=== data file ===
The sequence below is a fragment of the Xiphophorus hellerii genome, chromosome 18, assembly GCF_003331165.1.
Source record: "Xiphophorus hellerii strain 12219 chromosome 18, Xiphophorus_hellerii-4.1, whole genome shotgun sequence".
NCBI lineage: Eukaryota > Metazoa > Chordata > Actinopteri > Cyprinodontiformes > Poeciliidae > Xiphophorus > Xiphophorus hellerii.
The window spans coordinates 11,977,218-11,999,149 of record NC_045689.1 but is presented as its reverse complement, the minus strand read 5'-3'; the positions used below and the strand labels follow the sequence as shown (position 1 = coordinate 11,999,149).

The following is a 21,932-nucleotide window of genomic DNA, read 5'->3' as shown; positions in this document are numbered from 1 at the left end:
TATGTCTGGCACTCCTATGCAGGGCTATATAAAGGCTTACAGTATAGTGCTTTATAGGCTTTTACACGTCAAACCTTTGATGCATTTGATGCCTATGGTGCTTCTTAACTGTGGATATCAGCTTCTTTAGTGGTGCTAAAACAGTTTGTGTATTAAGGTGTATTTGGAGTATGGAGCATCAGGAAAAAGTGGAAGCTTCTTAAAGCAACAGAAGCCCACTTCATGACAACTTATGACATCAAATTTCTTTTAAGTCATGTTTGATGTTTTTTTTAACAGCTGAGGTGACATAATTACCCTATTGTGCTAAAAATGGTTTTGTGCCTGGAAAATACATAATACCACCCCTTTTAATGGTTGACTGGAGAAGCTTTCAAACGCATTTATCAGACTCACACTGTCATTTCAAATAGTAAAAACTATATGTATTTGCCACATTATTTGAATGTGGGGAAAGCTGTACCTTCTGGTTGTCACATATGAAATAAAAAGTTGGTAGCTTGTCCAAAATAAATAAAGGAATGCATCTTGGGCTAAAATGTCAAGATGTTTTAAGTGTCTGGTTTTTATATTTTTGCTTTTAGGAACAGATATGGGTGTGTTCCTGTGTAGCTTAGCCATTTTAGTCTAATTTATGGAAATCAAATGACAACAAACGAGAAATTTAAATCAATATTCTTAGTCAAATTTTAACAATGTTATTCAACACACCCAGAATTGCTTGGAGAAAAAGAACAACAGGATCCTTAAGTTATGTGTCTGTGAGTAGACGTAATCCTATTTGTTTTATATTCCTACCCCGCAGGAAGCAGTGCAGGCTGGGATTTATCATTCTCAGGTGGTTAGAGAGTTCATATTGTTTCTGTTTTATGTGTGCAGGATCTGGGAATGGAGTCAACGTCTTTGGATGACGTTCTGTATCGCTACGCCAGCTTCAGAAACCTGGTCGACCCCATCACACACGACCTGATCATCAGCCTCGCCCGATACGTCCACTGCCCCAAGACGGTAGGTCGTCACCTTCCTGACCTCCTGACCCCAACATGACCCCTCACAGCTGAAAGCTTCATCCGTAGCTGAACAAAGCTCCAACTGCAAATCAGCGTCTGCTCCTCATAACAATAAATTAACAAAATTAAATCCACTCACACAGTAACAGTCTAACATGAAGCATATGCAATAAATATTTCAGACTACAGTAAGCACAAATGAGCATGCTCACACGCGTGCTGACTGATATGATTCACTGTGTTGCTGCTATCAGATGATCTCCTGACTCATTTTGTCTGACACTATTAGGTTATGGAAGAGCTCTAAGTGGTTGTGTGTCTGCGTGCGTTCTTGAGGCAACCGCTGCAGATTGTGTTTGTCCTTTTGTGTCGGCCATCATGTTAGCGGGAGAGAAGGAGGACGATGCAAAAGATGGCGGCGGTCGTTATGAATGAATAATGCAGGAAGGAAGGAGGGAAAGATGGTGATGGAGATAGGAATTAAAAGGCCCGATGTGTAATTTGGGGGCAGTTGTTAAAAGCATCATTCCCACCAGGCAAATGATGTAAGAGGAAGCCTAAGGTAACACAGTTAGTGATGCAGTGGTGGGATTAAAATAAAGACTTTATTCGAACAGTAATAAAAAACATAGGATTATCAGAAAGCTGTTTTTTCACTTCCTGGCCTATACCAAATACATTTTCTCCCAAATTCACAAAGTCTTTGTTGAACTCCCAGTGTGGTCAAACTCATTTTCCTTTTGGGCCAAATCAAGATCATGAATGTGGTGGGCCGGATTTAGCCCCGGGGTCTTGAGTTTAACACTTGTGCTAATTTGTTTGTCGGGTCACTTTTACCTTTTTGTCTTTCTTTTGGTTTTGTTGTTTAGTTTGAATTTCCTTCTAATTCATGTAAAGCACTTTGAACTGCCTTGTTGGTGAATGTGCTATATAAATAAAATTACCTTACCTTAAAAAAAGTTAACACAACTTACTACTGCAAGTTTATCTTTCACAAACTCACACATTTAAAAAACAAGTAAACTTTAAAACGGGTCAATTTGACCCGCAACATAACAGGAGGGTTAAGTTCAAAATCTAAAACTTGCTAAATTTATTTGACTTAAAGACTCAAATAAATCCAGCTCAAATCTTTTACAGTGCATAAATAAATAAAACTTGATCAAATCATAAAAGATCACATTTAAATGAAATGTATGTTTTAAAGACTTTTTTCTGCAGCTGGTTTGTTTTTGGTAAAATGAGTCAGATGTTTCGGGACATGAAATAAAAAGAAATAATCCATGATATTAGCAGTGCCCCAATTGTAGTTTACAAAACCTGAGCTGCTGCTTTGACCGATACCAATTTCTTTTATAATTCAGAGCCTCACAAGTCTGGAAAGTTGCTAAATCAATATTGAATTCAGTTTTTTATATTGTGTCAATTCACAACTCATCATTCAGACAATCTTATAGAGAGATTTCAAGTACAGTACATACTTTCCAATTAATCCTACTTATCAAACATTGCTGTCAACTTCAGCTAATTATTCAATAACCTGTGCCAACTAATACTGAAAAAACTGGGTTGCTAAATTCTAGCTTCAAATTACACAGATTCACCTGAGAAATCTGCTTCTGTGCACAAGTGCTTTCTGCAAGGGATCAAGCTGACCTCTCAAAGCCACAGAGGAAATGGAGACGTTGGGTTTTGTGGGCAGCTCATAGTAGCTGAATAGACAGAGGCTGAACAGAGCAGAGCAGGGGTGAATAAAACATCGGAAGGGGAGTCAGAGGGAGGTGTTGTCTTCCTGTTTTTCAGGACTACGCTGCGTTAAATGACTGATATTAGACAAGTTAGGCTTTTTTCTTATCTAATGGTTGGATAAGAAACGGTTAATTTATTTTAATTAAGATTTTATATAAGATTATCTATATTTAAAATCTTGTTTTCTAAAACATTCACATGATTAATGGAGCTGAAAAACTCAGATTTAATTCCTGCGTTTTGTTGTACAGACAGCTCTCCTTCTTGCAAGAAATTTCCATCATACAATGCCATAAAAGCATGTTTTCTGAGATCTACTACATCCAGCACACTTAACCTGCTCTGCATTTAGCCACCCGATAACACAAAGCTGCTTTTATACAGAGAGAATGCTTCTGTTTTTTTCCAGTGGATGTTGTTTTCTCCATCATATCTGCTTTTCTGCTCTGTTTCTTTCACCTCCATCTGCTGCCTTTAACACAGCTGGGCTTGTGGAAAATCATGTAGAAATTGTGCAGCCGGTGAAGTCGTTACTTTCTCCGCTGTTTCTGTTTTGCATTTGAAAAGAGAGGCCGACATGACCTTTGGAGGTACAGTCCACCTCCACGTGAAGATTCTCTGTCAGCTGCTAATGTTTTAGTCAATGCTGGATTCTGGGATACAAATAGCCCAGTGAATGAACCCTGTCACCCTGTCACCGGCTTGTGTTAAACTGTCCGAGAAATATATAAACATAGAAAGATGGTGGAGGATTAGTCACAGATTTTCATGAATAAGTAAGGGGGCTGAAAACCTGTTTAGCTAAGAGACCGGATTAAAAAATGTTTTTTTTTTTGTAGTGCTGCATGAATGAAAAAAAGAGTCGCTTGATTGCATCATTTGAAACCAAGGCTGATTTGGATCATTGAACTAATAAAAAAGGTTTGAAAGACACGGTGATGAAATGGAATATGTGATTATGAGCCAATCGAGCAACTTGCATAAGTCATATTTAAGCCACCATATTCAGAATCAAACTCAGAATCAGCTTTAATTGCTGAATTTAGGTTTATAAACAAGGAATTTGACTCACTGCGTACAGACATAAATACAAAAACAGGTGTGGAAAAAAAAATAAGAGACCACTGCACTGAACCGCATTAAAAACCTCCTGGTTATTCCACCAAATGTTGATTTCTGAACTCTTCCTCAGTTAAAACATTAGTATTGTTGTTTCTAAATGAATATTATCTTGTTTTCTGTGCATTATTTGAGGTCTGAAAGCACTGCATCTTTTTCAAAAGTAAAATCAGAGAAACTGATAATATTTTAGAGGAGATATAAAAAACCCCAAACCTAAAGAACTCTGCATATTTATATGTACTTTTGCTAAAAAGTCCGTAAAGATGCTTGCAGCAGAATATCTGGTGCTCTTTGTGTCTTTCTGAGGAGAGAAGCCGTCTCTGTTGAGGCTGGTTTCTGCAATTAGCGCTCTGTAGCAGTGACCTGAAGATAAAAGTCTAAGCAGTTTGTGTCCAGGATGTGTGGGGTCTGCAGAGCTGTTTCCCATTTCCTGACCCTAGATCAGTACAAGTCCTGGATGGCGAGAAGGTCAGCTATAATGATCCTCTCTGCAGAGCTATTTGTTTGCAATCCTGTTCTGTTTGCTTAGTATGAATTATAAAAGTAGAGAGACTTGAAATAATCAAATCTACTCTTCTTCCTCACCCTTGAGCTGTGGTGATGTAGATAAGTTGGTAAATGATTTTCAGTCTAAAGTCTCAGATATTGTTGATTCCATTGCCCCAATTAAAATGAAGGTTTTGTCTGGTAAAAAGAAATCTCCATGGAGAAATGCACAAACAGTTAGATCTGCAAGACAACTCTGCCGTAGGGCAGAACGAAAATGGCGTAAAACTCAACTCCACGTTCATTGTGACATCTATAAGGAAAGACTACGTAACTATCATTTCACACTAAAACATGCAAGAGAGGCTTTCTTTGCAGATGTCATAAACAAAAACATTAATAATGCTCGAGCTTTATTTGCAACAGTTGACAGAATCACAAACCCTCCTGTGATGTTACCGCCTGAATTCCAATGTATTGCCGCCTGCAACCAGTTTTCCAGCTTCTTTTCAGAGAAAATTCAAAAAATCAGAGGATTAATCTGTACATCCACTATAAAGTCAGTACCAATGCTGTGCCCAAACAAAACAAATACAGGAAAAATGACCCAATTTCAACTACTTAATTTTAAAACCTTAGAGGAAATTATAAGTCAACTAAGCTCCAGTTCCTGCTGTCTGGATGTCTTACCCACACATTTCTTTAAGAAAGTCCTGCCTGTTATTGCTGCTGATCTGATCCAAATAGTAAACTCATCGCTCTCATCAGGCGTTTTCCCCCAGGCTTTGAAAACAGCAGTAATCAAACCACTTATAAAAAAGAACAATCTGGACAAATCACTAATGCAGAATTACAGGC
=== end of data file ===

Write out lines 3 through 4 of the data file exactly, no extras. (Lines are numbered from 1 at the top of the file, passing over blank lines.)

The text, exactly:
NCBI lineage: Eukaryota > Metazoa > Chordata > Actinopteri > Cyprinodontiformes > Poeciliidae > Xiphophorus > Xiphophorus hellerii.
The window spans coordinates 11,977,218-11,999,149 of record NC_045689.1 but is presented as its reverse complement, the minus strand read 5'-3'; the positions used below and the strand labels follow the sequence as shown (position 1 = coordinate 11,999,149).